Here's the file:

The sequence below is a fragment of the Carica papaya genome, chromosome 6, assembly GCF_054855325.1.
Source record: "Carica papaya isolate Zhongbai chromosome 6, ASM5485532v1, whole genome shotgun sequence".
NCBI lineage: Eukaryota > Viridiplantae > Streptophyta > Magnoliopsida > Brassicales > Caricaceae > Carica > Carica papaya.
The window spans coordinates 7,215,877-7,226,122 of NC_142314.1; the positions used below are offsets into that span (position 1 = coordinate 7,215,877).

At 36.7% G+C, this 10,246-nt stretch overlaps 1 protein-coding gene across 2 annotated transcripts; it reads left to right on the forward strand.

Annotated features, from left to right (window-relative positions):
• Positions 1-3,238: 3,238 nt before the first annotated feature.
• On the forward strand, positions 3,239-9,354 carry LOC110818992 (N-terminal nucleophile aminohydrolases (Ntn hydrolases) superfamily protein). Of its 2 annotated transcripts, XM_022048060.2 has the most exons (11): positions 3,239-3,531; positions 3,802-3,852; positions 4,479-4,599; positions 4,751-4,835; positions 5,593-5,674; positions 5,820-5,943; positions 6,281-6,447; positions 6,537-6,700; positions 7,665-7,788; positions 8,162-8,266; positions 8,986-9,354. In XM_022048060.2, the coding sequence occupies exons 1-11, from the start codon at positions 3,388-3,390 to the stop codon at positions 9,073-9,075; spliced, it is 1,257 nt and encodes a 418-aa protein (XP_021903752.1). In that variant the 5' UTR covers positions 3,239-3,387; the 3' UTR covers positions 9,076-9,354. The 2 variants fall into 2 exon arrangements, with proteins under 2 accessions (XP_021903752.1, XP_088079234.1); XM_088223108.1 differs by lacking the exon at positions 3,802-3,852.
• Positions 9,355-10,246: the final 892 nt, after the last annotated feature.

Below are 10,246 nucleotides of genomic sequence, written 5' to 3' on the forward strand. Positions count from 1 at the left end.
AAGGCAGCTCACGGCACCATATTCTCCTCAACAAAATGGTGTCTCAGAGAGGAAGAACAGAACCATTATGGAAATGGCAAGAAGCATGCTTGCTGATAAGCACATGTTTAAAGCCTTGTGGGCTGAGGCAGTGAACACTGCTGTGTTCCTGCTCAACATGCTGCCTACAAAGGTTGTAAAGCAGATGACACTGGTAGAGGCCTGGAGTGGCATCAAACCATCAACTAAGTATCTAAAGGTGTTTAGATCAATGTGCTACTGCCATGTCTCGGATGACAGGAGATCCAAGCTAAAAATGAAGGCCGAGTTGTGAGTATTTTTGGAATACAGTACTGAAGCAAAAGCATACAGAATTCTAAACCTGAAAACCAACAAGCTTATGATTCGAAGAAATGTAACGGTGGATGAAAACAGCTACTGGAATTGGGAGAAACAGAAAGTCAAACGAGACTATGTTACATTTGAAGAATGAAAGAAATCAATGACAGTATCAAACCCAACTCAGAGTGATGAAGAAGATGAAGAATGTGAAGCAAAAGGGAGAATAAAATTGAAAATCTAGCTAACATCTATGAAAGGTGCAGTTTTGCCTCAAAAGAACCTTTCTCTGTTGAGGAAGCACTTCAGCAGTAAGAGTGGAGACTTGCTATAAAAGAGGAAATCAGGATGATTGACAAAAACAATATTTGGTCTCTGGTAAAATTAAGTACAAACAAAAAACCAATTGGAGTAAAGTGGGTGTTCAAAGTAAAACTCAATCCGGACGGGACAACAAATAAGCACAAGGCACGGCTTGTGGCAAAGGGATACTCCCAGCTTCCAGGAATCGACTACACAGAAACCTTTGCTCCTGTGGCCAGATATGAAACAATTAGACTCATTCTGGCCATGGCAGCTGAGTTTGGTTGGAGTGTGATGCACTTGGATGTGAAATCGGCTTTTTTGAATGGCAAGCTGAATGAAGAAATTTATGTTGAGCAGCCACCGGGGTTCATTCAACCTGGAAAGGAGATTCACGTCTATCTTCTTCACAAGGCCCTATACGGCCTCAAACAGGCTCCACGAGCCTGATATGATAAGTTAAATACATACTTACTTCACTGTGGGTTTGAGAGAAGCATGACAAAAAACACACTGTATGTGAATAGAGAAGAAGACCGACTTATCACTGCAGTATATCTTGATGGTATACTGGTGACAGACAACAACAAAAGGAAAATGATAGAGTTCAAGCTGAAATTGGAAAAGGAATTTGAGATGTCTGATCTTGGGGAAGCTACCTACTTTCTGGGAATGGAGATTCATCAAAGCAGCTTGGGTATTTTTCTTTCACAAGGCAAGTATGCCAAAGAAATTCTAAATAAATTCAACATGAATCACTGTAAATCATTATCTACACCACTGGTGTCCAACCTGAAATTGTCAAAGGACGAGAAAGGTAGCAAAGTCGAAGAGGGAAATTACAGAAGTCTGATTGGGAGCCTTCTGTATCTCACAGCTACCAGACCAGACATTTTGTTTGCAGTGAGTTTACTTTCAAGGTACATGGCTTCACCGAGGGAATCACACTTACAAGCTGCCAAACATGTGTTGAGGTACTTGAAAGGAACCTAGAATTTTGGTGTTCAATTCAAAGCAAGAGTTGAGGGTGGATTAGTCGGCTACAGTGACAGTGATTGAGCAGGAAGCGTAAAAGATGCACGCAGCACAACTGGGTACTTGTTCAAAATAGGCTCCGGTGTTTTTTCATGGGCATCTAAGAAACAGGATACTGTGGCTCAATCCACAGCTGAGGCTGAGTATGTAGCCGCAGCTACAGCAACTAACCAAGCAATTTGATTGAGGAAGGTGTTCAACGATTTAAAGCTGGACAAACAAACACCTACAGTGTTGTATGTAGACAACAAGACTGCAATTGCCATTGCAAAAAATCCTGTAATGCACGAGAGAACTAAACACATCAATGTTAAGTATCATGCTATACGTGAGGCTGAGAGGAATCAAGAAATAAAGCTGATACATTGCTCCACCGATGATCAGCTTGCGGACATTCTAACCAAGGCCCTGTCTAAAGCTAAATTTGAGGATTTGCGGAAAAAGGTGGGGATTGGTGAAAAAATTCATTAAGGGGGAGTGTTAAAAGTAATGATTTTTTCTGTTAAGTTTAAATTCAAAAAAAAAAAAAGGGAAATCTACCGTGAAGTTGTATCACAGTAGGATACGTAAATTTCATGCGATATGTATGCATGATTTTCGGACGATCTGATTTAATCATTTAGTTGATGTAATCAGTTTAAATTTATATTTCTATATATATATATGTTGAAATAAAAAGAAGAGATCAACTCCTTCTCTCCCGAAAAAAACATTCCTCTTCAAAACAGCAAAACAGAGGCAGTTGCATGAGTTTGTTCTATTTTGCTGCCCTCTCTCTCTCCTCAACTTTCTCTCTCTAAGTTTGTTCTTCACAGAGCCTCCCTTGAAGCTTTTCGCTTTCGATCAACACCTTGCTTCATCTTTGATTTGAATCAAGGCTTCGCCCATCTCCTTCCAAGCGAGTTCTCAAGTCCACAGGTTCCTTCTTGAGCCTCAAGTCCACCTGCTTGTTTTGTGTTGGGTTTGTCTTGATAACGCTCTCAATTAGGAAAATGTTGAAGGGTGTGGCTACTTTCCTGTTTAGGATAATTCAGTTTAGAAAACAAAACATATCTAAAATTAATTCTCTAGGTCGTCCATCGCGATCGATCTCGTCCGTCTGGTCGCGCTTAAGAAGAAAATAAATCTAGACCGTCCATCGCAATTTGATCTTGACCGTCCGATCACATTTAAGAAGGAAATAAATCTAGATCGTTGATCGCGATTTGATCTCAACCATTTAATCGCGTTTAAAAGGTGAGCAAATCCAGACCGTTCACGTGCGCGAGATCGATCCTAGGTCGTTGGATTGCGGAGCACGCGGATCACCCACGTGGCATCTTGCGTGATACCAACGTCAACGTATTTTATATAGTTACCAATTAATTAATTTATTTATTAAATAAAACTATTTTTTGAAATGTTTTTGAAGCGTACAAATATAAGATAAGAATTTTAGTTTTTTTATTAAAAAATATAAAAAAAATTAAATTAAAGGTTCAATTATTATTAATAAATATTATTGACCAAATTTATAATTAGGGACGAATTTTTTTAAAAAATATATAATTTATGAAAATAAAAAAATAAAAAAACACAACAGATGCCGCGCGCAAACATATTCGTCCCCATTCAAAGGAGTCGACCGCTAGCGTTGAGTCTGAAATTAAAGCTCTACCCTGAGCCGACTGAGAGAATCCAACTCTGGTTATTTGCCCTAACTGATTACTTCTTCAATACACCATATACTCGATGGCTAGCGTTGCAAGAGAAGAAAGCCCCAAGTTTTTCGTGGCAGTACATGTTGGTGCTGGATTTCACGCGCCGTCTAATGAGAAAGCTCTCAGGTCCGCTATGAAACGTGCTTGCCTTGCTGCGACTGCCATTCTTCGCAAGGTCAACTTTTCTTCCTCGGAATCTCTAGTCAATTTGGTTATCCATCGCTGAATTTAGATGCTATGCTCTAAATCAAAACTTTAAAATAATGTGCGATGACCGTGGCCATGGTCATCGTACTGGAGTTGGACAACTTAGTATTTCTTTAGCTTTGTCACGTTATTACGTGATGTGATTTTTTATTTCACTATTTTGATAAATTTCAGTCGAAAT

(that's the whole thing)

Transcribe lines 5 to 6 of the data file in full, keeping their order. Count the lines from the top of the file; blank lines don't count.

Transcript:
At 36.7% G+C, this 10,246-nt stretch overlaps 1 protein-coding gene across 2 annotated transcripts; it reads left to right on the forward strand.

Annotated features, from left to right (window-relative positions):